It seems obvious that the Democrats on the committee had to back off on this, or else Hall or someone like him would use some other procedure to hamstring the bill again.

I know that a lot of riders are added to bills when they’re created. Usually, though, it’s done as a pet project that gets attached to some bill that everyone will vote yea on, thus getting that pet project approved. That stinks, in many cases, but at least the major bill gets passed. In this case, though, the language was added in an attempt to stop the bill. This may also be done on a regular basis in Congress, but I still say that it was done in an underhanded way, and done cynically to a bill that we desperately need if we are to compete in the global marketplace of science and technology.

Don’t ignore the manipulative actions of Representative Hall because of my error on the status of the bill. The bulk and the meat of what I wrote in that earlier post still stands.

But… I’ll take a deep breath. The good news to focus on is that the COMPETES reauthorization will get its day in court. I just hope that Democrats — and the American people — learn a lesson from this.

Thanks to Dan Vergano for tweeting about this. Image credit: kevindooley’s Flickr photostream, used under the Creative Commons license.

CATEGORIZED UNDER: About this blog, Politics

Comments (26)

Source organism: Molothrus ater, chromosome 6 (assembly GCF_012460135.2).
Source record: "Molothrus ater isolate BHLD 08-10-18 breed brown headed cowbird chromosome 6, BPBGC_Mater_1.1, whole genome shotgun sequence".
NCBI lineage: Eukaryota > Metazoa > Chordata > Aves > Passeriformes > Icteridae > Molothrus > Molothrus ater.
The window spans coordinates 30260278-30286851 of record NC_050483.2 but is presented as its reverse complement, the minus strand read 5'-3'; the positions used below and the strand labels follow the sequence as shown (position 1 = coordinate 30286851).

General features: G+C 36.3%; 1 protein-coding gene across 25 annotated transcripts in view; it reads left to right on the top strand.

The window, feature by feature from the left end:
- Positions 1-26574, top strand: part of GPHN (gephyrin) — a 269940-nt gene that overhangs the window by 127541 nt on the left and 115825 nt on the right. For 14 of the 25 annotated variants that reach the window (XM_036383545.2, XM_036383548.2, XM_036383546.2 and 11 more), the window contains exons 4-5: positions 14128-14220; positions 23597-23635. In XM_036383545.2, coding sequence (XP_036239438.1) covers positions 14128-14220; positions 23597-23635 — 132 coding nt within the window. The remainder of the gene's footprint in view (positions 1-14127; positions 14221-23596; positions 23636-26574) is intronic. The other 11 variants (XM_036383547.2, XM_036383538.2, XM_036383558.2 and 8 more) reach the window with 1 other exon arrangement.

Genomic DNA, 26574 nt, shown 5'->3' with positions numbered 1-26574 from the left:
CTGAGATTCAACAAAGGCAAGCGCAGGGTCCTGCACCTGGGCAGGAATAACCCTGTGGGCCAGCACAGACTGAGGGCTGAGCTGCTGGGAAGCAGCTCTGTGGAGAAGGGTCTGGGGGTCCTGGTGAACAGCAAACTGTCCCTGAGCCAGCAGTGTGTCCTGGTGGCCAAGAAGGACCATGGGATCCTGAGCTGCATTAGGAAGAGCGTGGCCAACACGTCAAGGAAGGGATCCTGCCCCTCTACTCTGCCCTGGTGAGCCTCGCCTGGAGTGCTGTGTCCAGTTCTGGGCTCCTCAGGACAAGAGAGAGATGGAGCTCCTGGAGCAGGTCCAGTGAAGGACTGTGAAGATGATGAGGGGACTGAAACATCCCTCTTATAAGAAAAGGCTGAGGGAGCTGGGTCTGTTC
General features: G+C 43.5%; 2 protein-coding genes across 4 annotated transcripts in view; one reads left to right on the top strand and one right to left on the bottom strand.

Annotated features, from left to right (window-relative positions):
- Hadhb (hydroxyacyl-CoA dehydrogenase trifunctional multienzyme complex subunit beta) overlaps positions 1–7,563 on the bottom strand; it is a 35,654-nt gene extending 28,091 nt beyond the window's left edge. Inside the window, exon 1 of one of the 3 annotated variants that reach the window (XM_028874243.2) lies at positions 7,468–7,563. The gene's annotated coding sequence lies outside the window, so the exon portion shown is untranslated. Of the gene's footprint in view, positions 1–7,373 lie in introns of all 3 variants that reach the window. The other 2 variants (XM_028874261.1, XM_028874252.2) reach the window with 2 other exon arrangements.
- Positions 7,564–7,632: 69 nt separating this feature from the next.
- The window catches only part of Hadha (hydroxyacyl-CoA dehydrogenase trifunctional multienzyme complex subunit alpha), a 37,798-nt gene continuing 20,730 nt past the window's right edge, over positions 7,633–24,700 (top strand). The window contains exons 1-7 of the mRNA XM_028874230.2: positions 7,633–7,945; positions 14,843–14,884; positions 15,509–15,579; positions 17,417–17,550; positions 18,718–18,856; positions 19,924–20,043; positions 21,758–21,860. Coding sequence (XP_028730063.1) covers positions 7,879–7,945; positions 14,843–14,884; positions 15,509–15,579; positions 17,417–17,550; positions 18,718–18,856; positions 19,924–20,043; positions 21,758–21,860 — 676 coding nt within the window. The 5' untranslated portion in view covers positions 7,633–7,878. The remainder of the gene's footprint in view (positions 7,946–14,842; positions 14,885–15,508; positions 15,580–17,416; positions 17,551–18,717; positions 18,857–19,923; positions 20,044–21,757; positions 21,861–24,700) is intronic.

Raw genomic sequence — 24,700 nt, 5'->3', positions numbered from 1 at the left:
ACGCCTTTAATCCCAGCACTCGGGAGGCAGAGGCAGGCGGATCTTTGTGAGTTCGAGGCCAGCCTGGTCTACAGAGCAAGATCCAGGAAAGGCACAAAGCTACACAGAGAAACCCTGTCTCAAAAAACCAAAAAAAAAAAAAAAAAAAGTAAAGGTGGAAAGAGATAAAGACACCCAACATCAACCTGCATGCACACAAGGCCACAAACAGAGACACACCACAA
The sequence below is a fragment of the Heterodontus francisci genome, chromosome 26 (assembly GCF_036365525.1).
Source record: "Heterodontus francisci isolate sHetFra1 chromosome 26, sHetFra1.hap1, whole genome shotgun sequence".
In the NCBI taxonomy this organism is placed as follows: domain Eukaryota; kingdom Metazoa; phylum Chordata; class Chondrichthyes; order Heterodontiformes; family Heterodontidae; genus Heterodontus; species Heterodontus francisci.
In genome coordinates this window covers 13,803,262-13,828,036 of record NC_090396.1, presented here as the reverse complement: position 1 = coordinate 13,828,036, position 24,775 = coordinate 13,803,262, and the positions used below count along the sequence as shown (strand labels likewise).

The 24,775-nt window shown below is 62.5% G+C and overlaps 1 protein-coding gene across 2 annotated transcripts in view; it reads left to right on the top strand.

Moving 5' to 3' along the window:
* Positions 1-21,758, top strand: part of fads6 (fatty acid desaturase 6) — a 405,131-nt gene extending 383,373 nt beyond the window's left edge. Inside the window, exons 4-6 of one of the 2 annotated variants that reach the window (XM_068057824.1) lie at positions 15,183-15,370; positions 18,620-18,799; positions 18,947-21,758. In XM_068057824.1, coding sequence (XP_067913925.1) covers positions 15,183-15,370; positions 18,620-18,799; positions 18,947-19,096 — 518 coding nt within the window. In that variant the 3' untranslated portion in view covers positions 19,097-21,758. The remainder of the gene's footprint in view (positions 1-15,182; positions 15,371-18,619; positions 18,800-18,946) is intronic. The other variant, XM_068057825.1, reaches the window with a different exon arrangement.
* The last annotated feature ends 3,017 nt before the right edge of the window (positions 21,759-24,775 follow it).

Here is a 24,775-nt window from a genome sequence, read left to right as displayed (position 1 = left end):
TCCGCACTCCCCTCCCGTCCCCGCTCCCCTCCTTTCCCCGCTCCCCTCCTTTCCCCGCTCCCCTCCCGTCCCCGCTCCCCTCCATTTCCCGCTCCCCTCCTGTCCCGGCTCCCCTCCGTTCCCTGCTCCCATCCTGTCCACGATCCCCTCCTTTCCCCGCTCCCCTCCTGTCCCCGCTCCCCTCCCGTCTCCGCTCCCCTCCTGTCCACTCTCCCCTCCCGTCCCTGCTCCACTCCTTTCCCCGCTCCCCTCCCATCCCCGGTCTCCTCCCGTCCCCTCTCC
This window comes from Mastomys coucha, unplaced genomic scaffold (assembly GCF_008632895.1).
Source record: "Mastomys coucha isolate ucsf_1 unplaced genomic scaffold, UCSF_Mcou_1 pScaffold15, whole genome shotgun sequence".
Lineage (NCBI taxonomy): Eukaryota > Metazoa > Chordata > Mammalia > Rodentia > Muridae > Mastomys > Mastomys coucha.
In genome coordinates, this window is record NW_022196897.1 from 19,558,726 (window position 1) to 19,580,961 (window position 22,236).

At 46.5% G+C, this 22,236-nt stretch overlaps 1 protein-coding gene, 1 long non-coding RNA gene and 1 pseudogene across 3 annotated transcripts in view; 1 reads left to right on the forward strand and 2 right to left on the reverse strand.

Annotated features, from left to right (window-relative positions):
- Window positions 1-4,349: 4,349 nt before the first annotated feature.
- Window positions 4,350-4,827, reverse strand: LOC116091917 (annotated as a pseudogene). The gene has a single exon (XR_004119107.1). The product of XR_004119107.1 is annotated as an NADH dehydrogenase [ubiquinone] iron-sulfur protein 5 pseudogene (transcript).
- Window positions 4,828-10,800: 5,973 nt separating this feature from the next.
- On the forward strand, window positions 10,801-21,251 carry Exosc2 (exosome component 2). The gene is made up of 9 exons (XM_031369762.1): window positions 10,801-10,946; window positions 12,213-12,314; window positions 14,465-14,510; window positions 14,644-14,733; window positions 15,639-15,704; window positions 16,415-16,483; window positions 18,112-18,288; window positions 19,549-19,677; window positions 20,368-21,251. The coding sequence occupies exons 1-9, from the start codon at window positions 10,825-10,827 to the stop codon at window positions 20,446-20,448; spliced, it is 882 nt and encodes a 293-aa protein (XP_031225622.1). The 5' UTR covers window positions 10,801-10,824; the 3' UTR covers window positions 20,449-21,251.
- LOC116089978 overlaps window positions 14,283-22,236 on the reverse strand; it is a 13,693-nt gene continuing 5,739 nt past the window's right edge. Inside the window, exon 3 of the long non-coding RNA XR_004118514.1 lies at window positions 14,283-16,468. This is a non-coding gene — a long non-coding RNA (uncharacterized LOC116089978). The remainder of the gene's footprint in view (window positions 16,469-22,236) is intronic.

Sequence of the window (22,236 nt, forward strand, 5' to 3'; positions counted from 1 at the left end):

1. John

    Note, however, that in addition to the stupid porn rider, the length of funding was cut from five years to three under pressure from republicans.

  2. Sir Craig

    The really sad and sorry part of all this is over a hundred Democratic congressmen (and women) lacked the backbone to rake Hall over the coals for this one, vote the wording down, and present the bill as it was meant to be presented.

    I’m glad the bill will finally be voted on, but the contempt I feel for Hall and the spineless Dems mute that appreciation somewhat…

  3. Ray

    So where will the money to pay for this bill come from? We’re already running a trillion-plus dollar deficit. That’s the really sad part.

  4. Teshi

    It’s bizarre this system of attaching totally unrelated bills together as if they all say the same thing.

  5. Richard Wolford

    Ray, science funding comes nowhere near the money used for other projects, and is just a speck compared to funding of the military. Please don’t raise strawmen that have already been beaten down by Phil before.